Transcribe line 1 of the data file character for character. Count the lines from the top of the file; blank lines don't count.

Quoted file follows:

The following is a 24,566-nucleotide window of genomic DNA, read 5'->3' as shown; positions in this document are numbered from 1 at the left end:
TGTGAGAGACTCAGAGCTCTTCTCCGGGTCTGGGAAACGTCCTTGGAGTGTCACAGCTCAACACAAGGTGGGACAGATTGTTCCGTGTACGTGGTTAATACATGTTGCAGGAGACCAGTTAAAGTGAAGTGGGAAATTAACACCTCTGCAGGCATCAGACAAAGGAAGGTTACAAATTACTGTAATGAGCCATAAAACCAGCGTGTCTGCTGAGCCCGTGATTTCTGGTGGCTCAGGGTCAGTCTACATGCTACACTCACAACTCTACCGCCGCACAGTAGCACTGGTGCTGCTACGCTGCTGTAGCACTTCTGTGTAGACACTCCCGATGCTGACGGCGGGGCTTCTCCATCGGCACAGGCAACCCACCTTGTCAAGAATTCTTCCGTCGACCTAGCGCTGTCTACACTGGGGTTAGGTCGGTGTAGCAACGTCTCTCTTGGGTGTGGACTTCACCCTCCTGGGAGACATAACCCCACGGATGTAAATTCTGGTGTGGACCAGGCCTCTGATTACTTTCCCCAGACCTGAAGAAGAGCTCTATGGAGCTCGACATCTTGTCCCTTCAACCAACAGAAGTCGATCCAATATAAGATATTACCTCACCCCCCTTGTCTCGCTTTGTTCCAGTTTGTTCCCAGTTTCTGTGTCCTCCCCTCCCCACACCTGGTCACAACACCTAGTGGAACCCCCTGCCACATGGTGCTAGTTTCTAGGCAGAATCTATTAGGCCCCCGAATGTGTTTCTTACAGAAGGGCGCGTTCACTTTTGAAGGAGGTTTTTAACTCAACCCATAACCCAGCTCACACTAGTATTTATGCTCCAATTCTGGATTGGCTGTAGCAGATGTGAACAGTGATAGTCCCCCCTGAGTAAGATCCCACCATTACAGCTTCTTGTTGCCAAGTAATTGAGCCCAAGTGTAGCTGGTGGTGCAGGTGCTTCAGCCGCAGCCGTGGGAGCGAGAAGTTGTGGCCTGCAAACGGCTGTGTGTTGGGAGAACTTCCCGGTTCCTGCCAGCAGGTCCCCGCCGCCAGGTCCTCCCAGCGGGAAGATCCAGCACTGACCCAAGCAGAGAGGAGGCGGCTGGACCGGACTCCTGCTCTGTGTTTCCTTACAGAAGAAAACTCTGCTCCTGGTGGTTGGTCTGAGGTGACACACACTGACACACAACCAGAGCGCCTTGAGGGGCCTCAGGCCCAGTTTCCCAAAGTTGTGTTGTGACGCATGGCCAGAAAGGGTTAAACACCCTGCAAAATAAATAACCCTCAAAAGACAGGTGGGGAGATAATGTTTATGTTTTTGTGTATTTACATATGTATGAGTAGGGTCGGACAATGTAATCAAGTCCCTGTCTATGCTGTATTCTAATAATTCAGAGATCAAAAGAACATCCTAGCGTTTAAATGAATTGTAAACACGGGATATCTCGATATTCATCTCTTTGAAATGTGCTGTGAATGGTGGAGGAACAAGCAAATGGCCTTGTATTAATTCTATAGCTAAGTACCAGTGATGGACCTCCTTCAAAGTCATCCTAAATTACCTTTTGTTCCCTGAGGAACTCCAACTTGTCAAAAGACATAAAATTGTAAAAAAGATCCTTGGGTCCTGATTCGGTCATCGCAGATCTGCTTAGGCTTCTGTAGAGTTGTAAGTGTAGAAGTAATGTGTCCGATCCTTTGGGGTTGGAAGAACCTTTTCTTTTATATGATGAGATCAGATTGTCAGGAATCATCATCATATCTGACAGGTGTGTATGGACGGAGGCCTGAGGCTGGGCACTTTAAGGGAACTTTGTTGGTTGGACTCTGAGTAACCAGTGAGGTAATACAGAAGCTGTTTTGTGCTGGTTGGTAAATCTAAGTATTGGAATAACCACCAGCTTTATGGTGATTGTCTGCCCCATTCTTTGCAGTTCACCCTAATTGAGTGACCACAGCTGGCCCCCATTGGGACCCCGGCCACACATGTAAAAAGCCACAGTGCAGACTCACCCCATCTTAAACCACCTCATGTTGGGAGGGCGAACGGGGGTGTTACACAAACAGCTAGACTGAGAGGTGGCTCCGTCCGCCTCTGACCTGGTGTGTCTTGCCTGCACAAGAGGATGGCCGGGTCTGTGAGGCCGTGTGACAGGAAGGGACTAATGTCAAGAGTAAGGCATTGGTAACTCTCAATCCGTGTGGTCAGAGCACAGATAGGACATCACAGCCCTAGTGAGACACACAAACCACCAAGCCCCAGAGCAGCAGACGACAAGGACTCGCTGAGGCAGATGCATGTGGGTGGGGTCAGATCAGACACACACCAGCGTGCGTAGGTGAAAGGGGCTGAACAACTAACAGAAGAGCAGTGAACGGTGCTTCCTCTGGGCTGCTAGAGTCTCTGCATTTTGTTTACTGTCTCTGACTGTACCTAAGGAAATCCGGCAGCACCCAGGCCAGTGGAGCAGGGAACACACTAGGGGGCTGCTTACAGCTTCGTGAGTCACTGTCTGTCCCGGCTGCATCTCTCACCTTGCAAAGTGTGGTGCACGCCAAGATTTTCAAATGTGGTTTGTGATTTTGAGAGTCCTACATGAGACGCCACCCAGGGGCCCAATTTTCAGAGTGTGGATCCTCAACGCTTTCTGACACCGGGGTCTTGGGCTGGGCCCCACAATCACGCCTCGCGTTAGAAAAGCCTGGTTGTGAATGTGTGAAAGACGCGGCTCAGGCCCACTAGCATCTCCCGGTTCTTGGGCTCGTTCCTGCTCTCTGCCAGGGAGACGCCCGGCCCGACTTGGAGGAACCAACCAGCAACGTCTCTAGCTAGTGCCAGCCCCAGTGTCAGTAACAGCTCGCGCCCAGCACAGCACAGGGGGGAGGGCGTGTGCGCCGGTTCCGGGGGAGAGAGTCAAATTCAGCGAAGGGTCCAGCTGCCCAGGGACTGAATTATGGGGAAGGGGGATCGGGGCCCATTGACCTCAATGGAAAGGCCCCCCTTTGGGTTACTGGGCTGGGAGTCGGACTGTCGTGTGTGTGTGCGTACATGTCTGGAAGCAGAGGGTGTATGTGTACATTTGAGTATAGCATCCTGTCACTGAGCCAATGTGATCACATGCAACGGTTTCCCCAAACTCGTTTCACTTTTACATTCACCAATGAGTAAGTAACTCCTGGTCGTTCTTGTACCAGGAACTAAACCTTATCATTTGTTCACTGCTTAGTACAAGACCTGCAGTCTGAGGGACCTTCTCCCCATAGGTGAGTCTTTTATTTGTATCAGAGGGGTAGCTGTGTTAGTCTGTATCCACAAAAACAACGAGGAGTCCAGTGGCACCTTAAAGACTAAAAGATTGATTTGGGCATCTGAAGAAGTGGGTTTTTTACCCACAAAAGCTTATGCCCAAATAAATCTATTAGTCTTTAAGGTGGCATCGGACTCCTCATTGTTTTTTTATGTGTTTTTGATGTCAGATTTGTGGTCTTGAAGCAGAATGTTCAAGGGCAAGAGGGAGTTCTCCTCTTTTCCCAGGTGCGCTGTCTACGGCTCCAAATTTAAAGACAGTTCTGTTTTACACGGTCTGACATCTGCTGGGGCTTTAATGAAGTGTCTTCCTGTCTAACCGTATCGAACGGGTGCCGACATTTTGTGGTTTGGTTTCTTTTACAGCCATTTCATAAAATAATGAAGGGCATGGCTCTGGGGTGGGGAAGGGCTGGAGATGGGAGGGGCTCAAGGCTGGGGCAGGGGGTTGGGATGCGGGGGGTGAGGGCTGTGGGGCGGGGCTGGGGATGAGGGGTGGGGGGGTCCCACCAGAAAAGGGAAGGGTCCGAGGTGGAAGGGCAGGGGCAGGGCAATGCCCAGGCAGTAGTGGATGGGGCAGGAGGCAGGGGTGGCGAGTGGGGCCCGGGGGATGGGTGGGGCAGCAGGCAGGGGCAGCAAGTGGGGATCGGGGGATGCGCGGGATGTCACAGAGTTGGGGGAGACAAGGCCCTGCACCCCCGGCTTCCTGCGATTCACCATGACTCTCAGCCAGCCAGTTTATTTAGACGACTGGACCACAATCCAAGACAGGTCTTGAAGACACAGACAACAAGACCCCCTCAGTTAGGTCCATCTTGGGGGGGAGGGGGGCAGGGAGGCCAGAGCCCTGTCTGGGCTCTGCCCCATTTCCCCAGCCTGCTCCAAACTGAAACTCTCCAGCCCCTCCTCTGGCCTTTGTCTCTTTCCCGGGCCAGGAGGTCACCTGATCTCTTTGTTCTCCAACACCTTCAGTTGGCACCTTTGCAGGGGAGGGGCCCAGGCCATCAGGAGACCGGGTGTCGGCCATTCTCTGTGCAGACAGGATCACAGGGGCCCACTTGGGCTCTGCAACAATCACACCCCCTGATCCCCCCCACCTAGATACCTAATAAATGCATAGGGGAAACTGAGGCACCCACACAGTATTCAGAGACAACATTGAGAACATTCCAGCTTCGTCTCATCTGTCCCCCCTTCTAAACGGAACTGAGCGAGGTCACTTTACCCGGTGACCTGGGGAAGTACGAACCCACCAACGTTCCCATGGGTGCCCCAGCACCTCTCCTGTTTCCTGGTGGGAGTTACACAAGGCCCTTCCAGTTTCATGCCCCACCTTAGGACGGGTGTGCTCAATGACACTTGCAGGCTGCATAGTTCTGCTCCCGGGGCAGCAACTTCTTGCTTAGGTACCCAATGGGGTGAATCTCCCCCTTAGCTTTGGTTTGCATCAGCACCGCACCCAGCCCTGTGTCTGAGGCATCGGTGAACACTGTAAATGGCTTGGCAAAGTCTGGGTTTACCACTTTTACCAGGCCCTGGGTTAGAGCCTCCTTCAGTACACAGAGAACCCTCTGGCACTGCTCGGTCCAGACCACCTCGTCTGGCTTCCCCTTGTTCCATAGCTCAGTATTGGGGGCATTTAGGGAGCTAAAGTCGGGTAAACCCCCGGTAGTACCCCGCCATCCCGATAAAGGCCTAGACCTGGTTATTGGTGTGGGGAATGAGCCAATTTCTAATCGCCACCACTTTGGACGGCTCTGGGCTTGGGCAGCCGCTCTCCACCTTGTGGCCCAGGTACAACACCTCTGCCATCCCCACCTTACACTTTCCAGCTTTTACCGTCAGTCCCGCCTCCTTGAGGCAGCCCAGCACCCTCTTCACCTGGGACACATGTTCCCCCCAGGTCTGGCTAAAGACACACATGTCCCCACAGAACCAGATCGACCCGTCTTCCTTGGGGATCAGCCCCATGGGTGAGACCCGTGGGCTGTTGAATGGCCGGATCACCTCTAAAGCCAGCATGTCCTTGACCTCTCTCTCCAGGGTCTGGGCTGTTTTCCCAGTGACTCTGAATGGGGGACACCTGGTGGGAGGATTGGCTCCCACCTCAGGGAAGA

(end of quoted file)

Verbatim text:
The following is a 24,566-nucleotide window of genomic DNA, read 5'->3' as shown; positions in this document are numbered from 1 at the left end: